In this guide I will take you through the steps to get Radarr up and running in Docker. As more people move away from using Couchpotato I thought it was time to get this guide up, the setup itself is very similar to Sonarr.
Downloading the Container
Open up Docker within DSM and navigate to the ‘Registry’ tab and search for ‘Radarr’ in the list of available containers select the one made by Linux|Server as shown below, right click on it and select ‘Download’ or click the button at the top of the window.
You can check the status of the download over on the ‘Image’ tab, while we wait for the download to complete lets move onto the next step.
PUID and PGID
In order for the Docker container to access the shares on the NAS we need to give it the same permissions as a user who has access to those shares, we achieve this by associating the correct Personal User ID and Personal Group ID to the container.
You will need to SSH into your Diskstation using ‘Putty’ or an equivalent program.
Open up Putty, the only thing you need to enter is the IP address of your NAS and select the SSH radio button.
Click on open, you will get a prompt asking if you trust the key, if this is the first time you have used SSH, just press OK or accept.
Enter the login information for your Synology user account, you will not be able to see the password as you type it, I use a very long one so I just paste it in from my password manager. (right click acts as paste in Putty)
Once logged in type ‘id’ without the quotes and this will show your UID (aka PUID) which in my case is 1026 and the GID (aka PGID) which is 101 for an administrator. Make note of these values as we will need them later.
Setting up the container
Now we have downloaded the container and got hold of our user IDs we can move onto the next stage, where we will configure the Docker container. First go back into Docker and click on the ‘Image’ tab, in the list of your containers select the ‘Linux|Server Radarr’ image and click on ‘Launch’
You will now see the initial setup screen, if you want to you can change the name of the container to something else, or if you are using a number of services on a machine with a limited amount of memory or lower powered CPU you can also setup resource limitations, this is generally not required.
Next up we are going to click on the ‘Advanced Settings’ button, this will take you to a new window with a number of tabs which we are going to work through and setup with the correct settings. On the first tab you can decide to put an icon on your desktop, you will need to specify the IP address and port so you may want to come back to this once we have decided on the port number later in the guide. The other option is to enable ‘Auto Restart’ I would suggest turning this on as this will ensure Radarr will automatically start up whenever you reboot your NAS.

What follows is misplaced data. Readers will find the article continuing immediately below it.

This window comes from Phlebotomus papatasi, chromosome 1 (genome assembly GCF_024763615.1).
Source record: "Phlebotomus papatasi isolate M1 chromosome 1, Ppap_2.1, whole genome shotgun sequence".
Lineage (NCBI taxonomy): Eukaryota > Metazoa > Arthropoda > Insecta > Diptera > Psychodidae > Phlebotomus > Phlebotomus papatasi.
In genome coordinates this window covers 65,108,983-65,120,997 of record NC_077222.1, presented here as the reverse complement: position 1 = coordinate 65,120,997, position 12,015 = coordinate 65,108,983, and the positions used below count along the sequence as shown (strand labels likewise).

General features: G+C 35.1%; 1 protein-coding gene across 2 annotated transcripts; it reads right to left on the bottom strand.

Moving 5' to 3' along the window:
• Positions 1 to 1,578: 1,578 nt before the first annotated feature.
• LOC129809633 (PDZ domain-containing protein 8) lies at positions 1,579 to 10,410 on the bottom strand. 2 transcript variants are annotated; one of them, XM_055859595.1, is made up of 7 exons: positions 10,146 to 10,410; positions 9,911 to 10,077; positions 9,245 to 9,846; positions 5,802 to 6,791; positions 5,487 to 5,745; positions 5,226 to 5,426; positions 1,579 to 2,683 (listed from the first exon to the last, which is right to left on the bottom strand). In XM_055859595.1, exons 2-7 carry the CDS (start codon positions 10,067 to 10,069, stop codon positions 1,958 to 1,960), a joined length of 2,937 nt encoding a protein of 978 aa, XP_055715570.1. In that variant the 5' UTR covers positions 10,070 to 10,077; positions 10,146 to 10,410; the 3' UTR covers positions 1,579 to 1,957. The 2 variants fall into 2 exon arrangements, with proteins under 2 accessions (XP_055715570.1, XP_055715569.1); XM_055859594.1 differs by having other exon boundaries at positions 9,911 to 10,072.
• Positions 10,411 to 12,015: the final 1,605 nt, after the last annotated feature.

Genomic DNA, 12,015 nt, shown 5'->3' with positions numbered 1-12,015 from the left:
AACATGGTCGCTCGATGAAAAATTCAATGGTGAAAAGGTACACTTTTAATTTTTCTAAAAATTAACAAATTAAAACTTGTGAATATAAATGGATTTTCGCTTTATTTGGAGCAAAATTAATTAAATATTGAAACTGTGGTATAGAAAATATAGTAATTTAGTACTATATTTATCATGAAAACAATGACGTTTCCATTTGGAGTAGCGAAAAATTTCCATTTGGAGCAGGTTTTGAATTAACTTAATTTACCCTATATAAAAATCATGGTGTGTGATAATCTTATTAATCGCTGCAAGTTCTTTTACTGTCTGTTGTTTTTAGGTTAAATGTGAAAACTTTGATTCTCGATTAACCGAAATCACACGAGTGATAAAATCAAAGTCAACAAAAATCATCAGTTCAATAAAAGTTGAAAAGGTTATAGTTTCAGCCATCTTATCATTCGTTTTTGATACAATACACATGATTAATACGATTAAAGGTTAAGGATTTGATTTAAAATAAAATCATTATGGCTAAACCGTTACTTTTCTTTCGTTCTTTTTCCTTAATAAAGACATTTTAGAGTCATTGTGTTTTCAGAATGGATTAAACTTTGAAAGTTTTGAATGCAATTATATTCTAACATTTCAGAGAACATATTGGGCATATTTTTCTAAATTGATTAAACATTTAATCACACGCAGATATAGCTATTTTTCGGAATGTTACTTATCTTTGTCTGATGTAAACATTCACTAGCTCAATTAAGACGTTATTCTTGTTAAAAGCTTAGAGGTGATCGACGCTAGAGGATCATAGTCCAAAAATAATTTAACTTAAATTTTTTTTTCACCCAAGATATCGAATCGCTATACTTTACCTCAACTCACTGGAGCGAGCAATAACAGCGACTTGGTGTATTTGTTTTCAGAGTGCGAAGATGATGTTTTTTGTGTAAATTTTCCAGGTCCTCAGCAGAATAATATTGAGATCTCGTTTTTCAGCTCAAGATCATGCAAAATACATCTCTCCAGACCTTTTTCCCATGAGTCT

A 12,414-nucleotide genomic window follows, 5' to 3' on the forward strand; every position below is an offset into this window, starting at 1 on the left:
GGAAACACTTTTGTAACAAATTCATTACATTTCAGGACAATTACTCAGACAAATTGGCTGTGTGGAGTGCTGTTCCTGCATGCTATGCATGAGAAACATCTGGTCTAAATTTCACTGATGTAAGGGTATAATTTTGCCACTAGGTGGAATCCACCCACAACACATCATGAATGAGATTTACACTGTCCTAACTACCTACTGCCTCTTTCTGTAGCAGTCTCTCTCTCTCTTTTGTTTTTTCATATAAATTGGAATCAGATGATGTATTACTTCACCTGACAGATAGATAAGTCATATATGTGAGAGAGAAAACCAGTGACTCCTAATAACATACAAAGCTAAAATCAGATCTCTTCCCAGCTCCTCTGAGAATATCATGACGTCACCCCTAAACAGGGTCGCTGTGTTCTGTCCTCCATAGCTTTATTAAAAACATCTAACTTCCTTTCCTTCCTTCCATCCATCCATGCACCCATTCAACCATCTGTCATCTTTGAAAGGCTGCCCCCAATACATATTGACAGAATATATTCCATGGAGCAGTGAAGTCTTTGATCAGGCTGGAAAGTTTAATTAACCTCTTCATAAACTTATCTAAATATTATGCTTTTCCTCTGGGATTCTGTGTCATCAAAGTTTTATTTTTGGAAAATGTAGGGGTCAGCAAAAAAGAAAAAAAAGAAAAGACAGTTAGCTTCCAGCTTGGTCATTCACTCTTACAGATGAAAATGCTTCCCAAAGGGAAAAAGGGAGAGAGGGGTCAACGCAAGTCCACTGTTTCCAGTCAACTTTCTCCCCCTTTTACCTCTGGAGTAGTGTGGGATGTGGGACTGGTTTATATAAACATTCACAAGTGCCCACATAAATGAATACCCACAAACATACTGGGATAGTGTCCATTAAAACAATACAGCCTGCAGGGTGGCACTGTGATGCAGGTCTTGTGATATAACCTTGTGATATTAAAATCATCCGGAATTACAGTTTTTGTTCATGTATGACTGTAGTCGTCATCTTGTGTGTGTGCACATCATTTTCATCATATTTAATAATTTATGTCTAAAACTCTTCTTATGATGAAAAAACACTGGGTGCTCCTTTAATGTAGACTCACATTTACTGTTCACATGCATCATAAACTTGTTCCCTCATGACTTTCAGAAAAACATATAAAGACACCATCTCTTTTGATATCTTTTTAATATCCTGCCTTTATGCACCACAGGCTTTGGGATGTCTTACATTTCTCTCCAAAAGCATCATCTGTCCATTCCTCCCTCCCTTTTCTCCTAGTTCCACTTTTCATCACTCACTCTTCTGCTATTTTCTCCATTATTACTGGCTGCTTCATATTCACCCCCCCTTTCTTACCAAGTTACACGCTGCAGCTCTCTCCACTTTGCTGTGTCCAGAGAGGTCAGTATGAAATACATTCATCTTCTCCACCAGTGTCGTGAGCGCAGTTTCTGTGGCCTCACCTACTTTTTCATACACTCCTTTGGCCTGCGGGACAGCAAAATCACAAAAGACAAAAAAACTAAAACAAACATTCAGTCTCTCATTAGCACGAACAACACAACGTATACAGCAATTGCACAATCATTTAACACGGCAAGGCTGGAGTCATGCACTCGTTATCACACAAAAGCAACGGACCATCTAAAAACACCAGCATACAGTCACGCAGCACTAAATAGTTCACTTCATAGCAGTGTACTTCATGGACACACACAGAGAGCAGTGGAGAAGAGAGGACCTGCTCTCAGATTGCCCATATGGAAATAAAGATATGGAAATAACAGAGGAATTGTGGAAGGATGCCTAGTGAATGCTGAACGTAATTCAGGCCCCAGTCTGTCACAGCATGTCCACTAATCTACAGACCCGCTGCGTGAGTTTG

We can now move onto the volume tab in which we will be specifying the directories where Radarr will be able find our existing movies, the location where your movies are downloaded to and a folder to store its configuration files. As you can see in the screenshot you will need to browse to each of the directories and add a corresponding mount point inside the Docker container. I generally keep all of my configuration settings in my Docker directory so they can easily be backed up. The other folders you will need to amend based on your own folder locations.
You do not need to setup anything on this page.
We will now configure our port settings, in some of my earlier guides I used to change the external port to something random to make it harder to find, as I had all my ports forwarded for external access, I now use the Synology VPN so you can generally manually specify the same port numbers as the container. Do not leave the port to AUTO as it can potentially change with every restart of the container and you will have to go fishing for it each time.
You do not need to setup anything on this page.
Environment Variables (PGID, PUID and Timezone)
Next we are going to setup a couple of environment variables this is the user details we took note of earlier so the Docker image has the right access to the shares we just added. As well as this a new requirement is that we add the correct Timezone to the container you can do this as shown in the screen shot below, you can find a list of timezone here https://en.wikipedia.org/wiki/List_of_tz_database_time_zones
You have now completed the setup of the container, click on OK to move back to the initial settings screen and then click next, you will be shown an overall summary of the settings we have specified, this is a good time to double check everything is correct. Finally click on Finish and the container should start to boot.
You should now be able to access Radarr via the IP of your NAS followed by the port number you specified.
Now if you are looking for some help setting up Sonarr itself head over to our configuration guide